Dame Prue Leith admits to drowning newborn kittens when she was a child
NEWS AND OPINION/COMMENT: In her memoir, “I’ll Try Anything Once”, Dame Prue Leith has admitted that her mother, Margaret Inglis, an actress, told her to drown newborn kittens because they were unwanted. Leith states: “My mother and I, then 11, had just drowned some kittens and for weeks I imagined those poor dead creatures. Too many kittens were a frequent occurrence and there had come a day when my mother, unable to find homes for yet another litter, decided to drown the latest batch. My protests were met with a firm, ‘Darling, it has to be done. They are only a few hours old. They will hardly know it’s happening'”.
Her mother thought that the kittens would hardly know what’s going on. She is implying that they wouldn’t feel pain. She is also implying that it was humane to kill them in this way. Wrong and wrong.
There appears to be no acknowledgement that her mother, with the help of her daughter, Prue Leith, could have spayed and neutered the cats in their care. We don’t know from the news media how many cats they had or whether they were living in or around their home. Clearly there was a lot of carelessness going on in relation to these cats.
This was South Africa. Between the age of 5-17, Prue Leith attended Saint Mary’s School Waverley, an English independent private boarding school for girls in Johannesburg run by Anglican nuns.
This kitten killing took place in South Africa where, it has to be admitted, there is a different culture with respect to animals compared to, let’s say, Europe. But nonetheless it was an entirely ignorant act to kill them in this cruel way.
There was no reason for it. There were better proactive alternatives which could have been taken with a bit of common sense and thought.
Prue Leith states that her mother didn’t see the need to hold the bag of kittens underwater for long in order to “send them to sleep”. Disturbingly, Prue Leith states that the kittens “fought like the devil for life”. Note the euphemism ‘send to sleep’. It means to kill. Killing is painful.
That brings to mind an horrendous picture, one which is very disturbing to me. It is the kind of image that is hard to erase from one’s mind.
One comment on the news item page states that back in the 1950s a lot of people did this kind of thing i.e., kill kittens out of ignorance about the other available options: to spay and neuter the cats. Perhaps there was a cost problem. Although I doubt that very much because I don’t think that Prue Leith’s family was poor. She went to university in South Africa.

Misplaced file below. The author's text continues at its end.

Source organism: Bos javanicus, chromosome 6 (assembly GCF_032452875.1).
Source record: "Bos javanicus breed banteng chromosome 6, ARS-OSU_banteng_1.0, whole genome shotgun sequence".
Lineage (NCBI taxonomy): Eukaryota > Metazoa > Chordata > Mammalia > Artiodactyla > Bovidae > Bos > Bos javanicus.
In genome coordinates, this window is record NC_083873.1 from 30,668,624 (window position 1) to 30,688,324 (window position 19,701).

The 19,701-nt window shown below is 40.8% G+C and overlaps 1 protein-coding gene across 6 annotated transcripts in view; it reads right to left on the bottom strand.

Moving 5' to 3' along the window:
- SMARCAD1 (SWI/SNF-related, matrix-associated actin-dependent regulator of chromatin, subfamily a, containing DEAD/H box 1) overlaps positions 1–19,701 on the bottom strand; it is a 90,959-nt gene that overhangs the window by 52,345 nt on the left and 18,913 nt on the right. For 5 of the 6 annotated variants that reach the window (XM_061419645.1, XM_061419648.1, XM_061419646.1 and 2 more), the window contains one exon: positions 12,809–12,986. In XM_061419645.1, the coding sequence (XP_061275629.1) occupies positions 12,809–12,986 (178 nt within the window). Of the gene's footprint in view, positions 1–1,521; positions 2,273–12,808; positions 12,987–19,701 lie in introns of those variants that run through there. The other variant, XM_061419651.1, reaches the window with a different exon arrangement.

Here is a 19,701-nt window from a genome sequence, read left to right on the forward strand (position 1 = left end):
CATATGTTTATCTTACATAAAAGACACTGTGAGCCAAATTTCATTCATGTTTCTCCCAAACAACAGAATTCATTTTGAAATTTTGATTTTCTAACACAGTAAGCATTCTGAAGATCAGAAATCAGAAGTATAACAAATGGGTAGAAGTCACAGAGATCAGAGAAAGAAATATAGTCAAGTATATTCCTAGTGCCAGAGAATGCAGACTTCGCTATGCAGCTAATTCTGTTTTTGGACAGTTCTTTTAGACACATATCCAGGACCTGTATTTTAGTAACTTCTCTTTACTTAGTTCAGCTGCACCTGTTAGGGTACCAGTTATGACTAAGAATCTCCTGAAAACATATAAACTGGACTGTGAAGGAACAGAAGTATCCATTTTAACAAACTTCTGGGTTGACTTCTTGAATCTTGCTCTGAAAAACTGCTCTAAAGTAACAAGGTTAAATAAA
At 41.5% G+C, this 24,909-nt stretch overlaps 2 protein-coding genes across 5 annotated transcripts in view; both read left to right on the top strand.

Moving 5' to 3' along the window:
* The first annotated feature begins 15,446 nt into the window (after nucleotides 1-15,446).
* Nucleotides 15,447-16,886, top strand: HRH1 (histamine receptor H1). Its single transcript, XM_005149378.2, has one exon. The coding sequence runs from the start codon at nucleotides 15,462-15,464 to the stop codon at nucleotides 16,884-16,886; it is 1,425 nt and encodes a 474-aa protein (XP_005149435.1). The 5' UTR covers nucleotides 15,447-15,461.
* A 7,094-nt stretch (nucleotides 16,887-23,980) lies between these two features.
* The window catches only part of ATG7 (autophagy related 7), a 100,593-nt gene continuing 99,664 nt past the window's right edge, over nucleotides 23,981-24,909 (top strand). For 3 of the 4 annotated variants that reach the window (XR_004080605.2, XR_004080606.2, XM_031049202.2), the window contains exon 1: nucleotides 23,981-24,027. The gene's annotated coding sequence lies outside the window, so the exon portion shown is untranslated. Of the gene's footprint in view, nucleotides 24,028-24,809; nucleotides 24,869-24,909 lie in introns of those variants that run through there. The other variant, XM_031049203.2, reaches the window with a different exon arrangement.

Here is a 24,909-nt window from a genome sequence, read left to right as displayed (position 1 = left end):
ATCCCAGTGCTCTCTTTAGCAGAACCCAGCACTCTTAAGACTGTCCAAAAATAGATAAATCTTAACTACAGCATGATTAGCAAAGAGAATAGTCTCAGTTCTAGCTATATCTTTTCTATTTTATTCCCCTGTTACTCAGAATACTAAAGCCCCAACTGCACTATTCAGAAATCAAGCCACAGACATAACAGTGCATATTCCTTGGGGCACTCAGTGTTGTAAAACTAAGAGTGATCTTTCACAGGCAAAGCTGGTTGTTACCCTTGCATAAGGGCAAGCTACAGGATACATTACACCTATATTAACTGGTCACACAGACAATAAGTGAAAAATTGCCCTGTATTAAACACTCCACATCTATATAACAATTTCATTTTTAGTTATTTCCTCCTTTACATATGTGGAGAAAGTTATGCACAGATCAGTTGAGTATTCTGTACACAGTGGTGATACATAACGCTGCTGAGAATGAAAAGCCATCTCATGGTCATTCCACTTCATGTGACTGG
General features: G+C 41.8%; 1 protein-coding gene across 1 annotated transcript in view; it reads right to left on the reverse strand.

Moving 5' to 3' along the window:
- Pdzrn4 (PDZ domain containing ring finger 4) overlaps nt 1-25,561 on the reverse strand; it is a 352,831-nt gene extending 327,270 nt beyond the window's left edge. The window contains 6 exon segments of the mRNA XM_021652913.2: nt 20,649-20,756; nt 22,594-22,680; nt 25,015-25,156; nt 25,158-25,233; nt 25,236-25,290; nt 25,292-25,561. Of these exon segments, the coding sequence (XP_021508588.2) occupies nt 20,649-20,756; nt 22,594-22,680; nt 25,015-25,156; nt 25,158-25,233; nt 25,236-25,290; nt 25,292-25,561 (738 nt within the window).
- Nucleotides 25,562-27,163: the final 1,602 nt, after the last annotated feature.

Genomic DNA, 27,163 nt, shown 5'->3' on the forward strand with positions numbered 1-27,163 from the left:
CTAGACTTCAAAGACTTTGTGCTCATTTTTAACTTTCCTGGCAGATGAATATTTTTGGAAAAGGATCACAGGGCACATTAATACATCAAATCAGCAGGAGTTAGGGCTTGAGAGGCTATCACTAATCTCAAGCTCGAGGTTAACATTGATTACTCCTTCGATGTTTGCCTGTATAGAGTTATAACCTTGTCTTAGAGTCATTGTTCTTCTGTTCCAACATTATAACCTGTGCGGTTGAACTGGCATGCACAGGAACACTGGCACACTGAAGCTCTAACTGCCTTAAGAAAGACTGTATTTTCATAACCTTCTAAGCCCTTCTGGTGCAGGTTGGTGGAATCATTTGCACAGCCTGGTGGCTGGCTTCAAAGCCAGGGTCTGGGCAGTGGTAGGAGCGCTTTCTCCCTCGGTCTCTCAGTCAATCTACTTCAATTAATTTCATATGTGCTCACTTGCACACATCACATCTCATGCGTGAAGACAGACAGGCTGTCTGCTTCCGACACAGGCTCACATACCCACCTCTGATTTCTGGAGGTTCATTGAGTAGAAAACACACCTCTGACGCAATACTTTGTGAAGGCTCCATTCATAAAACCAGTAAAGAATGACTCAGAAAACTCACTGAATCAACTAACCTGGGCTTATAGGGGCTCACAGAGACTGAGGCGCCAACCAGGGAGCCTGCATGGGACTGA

Although in general you might understand it if poor people kill newborn kittens in this way, it cannot be justified under any circumstances by anybody because there is always a better way which is proactive.
There is a further question as to whether Prue Leith, who 11 years of age at the time, should have had the presence of mind to refuse her mother’s request or demand. Does a child of 11 have to agree with their mother’s demands when those demands are immoral and inhumane and possibly illegal? They would certainly be illegal in the UK today. The act would not have been illegal in South Africa at the time. There’s no doubt about that in my mind.
But certainly, immoral and I think the age of 11 is sufficient to be able to understand that this was an immoral act. She was a smart child. In fact, Prue Leith impliedly admits that killing the kittens was very wrong because she says that the act of killing the kittens was a “traumatic experience” which plagued her for weeks afterwards.
Another point that needs to be made: Margaret Inglis, the mother asked her daughter to kill a litter of kittens. That was a shameful act. It probably damaged Prue Leith if not for a period of time perhaps permanently. It was horrendous parenting.
No one can blame the child for carrying out her mother’s demands because a child is really not in a position mentally and developmentally to resist their parent’s demands, but it would have been nice if she had under these extreme circumstances.
P.S. In the UK, Dame Prue Leith is very well known perhaps famous mainly recently because she was a judge on BBC 2’s Great British Menu for 11 years before joining The Great British Bake off in March 2017, replacing Mary Berry. She is described as a restaurant, chef, caterer and presenter/broadcaster and journalist.
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